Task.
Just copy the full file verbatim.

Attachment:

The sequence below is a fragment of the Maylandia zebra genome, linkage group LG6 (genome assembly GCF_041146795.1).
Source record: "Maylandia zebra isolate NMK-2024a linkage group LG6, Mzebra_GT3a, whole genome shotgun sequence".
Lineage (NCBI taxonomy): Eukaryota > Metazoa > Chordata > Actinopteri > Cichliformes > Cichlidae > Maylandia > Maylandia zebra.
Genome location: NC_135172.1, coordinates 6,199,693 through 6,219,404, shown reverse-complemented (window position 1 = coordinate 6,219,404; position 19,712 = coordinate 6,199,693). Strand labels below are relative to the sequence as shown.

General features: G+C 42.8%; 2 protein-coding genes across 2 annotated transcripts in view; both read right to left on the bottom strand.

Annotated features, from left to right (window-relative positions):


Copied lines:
The sequence below is a fragment of the Maylandia zebra genome, linkage group LG6 (genome assembly GCF_041146795.1).
Source record: "Maylandia zebra isolate NMK-2024a linkage group LG6, Mzebra_GT3a, whole genome shotgun sequence".
Lineage (NCBI taxonomy): Eukaryota > Metazoa > Chordata > Actinopteri > Cichliformes > Cichlidae > Maylandia > Maylandia zebra.
Genome location: NC_135172.1, coordinates 6,199,693 through 6,219,404, shown reverse-complemented (window position 1 = coordinate 6,219,404; position 19,712 = coordinate 6,199,693). Strand labels below are relative to the sequence as shown.

General features: G+C 42.8%; 2 protein-coding genes across 2 annotated transcripts in view; both read right to left on the bottom strand.

Annotated features, from left to right (window-relative positions):